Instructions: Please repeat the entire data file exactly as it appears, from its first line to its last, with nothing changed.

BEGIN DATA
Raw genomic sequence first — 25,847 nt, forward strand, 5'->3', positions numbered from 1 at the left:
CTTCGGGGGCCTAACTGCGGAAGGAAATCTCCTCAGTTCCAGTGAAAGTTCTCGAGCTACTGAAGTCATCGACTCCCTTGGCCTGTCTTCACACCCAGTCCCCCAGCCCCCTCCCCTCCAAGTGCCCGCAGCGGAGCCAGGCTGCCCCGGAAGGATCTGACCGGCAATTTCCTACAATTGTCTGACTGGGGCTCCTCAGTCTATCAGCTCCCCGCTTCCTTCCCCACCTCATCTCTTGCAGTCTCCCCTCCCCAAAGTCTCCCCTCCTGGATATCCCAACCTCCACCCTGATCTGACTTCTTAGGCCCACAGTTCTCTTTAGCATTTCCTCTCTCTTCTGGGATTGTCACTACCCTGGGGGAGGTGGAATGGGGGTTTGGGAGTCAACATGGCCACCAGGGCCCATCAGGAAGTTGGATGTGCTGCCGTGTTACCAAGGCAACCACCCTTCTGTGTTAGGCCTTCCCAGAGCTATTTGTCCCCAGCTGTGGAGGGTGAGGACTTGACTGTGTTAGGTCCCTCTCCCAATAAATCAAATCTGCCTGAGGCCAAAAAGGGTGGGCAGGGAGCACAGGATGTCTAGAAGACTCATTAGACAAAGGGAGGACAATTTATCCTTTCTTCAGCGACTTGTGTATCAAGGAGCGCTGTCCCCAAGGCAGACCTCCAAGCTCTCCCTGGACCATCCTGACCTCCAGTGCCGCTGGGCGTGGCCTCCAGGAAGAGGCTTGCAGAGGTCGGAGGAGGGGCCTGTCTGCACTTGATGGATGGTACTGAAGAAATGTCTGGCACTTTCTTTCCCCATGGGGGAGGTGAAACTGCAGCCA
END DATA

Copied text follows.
Raw genomic sequence first — 25,847 nt, forward strand, 5'->3', positions numbered from 1 at the left:
CTTCGGGGGCCTAACTGCGGAAGGAAATCTCCTCAGTTCCAGTGAAAGTTCTCGAGCTACTGAAGTCATCGACTCCCTTGGCCTGTCTTCACACCCAGTCCCCCAGCCCCCTCCCCTCCAAGTGCCCGCAGCGGAGCCAGGCTGCCCCGGAAGGATCTGACCGGCAATTTCCTACAATTGTCTGACTGGGGCTCCTCAGTCTATCAGCTCCCCGCTTCCTTCCCCACCTCATCTCTTGCAGTCTCCCCTCCCCAAAGTCTCCCCTCCTGGATATCCCAACCTCCACCCTGATCTGACTTCTTAGGCCCACAGTTCTCTTTAGCATTTCCTCTCTCTTCTGGGATTGTCACTACCCTGGGGGAGGTGGAATGGGGGTTTGGGAGTCAACATGGCCACCAGGGCCCATCAGGAAGTTGGATGTGCTGCCGTGTTACCAAGGCAACCACCCTTCTGTGTTAGGCCTTCCCAGAGCTATTTGTCCCCAGCTGTGGAGGGTGAGGACTTGACTGTGTTAGGTCCCTCTCCCAATAAATCAAATCTGCCTGAGGCCAAAAAGGGTGGGCAGGGAGCACAGGATGTCTAGAAGACTCATTAGACAAAGGGAGGACAATTTATCCTTTCTTCAGCGACTTGTGTATCAAGGAGCGCTGTCCCCAAGGCAGACCTCCAAGCTCTCCCTGGACCATCCTGACCTCCAGTGCCGCTGGGCGTGGCCTCCAGGAAGAGGCTTGCAGAGGTCGGAGGAGGGGCCTGTCTGCACTTGATGGATGGTACTGAAGAAATGTCTGGCACTTTCTTTCCCCATGGGGGAGGTGAAACTGCAGCCA